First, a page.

Drink at an Old West saloon in a real ghost town
Forget old-timey, touristy facades—the ghost town of Virginia City is the real deal. Once a booming Victorian gold mining town, it was largely abandoned when the gold ran out, and what’s left is frozen in time. Be transported to the Old West by drinking at the Bale of Hay Saloon, established in 1863, the oldest bar in Montana.
Have a drink with the one resident/bartender/librarian/mayor of Monowi
Monowi: population one. Elsie Eiler, 83, is the sole resident of Monowi, ever since her husband passed away in 2004, leaving her to take on the duties of bartender, librarian and mayor. Pay her a visit at the Monowi Tavern, where she’ll play you an old film and serve you a cheeseburger alongside an ice cold beer.
Spin atop the Stratosphere above the Las Vegas strip
Las Vegas is home to some of the world’s most crazy bars, but the most epic is the Top of the World restaurant and lounge. Situated atop the Stratosphere casino, 800 feet in the air, the bar rotates a full 360 degrees above the strip. If that isn't dizzying enough, try one of the thrill rides connected to the top of the building afterwards.
Sip cocktails on the Cafe Lafayette Dinner Train
If you’re not up for summiting one of the mighty peaks of the insanely beautiful White Mountains, the next best vantage point is from below, weaving in and out of the range on the Cafe Lafayette Dinner Train, which serves fancy cocktails and seasonal fare inside of a vintage railcar.
See a show at The Stone Pony
Welcome to the real Jersey Shore, where locals keep their fists firmly clutched around a drink, partying at a rock show at The Stone Pony on the Asbury Park boardwalk, the legendary joint that gave Bruce Springsteen and Bon Jovi their starts. This divey club keeps the drinks cold, the floors sticky and the music as rocking as ever.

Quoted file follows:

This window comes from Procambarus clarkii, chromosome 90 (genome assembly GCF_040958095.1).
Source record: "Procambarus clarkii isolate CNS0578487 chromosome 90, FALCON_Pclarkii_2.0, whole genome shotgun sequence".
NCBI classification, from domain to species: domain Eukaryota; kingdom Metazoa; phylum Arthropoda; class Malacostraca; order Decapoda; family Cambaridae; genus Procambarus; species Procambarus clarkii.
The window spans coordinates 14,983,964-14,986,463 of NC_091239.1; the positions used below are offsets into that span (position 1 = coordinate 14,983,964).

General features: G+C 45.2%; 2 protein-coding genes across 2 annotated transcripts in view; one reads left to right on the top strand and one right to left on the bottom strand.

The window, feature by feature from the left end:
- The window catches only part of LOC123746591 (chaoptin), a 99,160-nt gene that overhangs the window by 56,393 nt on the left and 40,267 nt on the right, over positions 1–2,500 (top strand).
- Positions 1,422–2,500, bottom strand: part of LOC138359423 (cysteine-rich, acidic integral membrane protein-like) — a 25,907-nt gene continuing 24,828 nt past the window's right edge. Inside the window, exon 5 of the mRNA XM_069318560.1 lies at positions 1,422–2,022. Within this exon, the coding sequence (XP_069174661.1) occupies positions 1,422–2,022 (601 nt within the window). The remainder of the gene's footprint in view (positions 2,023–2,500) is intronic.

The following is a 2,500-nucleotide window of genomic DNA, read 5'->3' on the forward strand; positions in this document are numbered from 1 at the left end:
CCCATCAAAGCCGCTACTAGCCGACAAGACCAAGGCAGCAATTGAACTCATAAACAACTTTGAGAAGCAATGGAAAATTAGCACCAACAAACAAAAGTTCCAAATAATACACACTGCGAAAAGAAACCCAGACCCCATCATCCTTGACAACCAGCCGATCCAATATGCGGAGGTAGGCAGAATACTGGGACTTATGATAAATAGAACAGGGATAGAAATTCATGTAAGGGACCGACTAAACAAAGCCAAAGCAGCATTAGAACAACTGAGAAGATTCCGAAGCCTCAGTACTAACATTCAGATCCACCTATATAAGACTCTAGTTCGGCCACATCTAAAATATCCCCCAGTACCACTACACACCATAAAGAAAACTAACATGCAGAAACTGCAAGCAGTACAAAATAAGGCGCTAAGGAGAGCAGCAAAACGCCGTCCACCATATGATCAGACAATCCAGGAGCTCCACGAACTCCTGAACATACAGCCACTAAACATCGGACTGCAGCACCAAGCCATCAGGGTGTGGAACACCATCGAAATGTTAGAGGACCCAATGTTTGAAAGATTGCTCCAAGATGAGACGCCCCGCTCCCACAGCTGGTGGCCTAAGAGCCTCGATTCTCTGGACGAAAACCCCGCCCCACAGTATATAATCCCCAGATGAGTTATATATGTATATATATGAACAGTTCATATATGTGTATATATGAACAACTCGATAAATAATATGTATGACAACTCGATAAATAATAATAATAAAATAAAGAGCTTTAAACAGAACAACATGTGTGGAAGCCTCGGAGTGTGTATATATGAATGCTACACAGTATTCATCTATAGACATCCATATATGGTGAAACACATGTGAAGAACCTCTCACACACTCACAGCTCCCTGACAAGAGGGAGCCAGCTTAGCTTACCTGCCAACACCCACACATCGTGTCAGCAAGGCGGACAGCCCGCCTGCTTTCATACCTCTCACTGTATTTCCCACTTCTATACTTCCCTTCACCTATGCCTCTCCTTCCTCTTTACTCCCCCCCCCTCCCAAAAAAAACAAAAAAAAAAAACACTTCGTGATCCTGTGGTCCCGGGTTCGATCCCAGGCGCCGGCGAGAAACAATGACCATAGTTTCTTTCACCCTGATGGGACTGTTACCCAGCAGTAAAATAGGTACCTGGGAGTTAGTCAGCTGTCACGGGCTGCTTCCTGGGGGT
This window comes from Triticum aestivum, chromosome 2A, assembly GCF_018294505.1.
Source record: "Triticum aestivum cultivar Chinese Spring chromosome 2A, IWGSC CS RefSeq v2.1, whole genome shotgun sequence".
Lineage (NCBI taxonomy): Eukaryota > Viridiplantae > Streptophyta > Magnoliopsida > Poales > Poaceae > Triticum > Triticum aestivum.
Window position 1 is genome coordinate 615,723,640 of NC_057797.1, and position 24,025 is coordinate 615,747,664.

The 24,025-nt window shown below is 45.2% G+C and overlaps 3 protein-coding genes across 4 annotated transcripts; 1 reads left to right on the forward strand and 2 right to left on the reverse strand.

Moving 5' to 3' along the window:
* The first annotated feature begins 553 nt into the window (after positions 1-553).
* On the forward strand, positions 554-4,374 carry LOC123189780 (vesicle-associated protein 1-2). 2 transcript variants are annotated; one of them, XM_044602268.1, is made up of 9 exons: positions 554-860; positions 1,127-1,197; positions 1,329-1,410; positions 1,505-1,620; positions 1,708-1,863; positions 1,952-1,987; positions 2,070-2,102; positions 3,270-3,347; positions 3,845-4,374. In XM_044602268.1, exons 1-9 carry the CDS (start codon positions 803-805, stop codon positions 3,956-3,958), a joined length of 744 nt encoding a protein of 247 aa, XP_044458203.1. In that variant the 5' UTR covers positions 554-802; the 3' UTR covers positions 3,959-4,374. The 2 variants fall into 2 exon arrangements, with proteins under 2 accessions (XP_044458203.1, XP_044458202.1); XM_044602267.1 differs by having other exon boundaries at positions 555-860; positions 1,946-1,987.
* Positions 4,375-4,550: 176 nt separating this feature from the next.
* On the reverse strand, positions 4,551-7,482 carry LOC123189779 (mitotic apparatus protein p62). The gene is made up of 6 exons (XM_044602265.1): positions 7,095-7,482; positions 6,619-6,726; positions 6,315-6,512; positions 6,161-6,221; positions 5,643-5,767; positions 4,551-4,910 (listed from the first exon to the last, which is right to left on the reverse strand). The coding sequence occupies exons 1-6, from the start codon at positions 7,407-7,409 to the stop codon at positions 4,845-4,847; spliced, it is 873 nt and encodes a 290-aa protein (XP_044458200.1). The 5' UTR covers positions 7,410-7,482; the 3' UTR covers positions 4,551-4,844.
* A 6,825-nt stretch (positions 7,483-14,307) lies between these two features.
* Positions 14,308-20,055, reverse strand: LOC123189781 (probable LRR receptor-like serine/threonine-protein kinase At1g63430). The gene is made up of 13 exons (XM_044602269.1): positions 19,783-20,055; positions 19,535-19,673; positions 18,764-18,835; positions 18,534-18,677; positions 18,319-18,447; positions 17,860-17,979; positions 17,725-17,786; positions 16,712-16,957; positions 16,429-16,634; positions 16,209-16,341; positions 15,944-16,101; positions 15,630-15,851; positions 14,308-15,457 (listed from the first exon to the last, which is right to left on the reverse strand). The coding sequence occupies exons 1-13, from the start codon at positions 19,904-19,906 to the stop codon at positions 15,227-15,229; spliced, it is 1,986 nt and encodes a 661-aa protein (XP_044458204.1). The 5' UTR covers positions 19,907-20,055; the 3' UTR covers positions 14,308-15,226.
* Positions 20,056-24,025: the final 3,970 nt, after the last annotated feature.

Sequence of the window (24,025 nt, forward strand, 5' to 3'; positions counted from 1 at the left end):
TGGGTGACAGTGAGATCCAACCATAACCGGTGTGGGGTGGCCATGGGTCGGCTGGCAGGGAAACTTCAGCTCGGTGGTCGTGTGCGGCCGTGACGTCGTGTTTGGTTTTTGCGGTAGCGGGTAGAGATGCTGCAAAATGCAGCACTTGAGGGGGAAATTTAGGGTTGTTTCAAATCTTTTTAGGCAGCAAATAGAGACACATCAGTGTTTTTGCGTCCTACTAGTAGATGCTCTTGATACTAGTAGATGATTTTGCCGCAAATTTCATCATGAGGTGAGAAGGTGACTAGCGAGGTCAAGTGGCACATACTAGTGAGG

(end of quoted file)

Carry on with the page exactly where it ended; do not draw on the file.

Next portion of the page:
Get tipsy before entering the House of Eternal Return
Of course this interactive, performative art house/jungle gym in Santa Fe is otherworldly and confusing as heck—it came from the mind of Game of Thrones author George R.R. Martin. Stop at the bar inside first—the wickedly weird show is best experienced with booze in the belly.
Admire the night skyline at a rooftop bar
You won’t ever find a skyline quite like NYC, so it’s no wonder New Yorkers spend their summer nights admiring the city from above. It doesn’t matter if it’s a ritzy lounge in Midtown or laid back joint in Brooklyn—the backdrop at a rooftop bar is something even the most cynical New Yorkers will never tire of. Grab whatever summer drink is en vogue (hey, Frosé!) and get to gazing.
Drink beer at an oyster roast
Oyster roasts are popular year round in North Carolina, but in the fall they’re a weekly occurrence. Slap a big piece of sheet metal atop cinder blocks, light some firewood underneath, and break open a case of beer while the oysters start smoking.
Dance at Arthur’s Barn
Nightlife in North Dakota is sparse, leading people from all generations to come together at Arthur’s Barn for a dance party. Hosted in an actual barn, these all-ages dance parties feature live country music and a lax BYOB policy that keeps people line-dancing long into the night.
Stockpile Christmas Ale (before it sells out)
Christmas in Cleveland begins when Great Lakes Brewing Co. taps the first keg of its Christmas Ale. Ohioans are so obsessed with the holiday brew that it sells out almost instantly, forcing people to brave the snow to line up at the store and stock up for the season.
Play a tornado watch drinking game
Located in the heart of Tornado Alley, Oklahoma natives have found a way to pass the time spent in storm bunkers. The Gary England drinking game, inspired by longtime local weatherman Gary England, involves watching storm chasers on the news and drinking anytime you see storm coverage clichés, like when a shirtless tornado victim is interviewed or the weatherman issues his own warning not recognized by the NWS. Gary England may be retired now, but the format works for any overly enthusiastic weatherman.
Try all of the trendy craft beer via a Brewcycle
Every city boasts about their burgeoning craft beer scene, but Portland is the OG. As a cycling-obsessed city, they also started the absurd Brewcycle. Keep Portland weird by peddling with friends from brewery to brewery.
Drink absinthe at the oldest absinthe bar outside of NOLA
Nestled in the middle of coal country in the small town of Jim Thorpe is the unlikely Absinthe Bar, the country’s oldest absinthe house outside of New Orleans. Get your Green Fairy fix from an Absinthe Drip, served from an authentic fountain, or from one of their inventive modern absinthe-tails.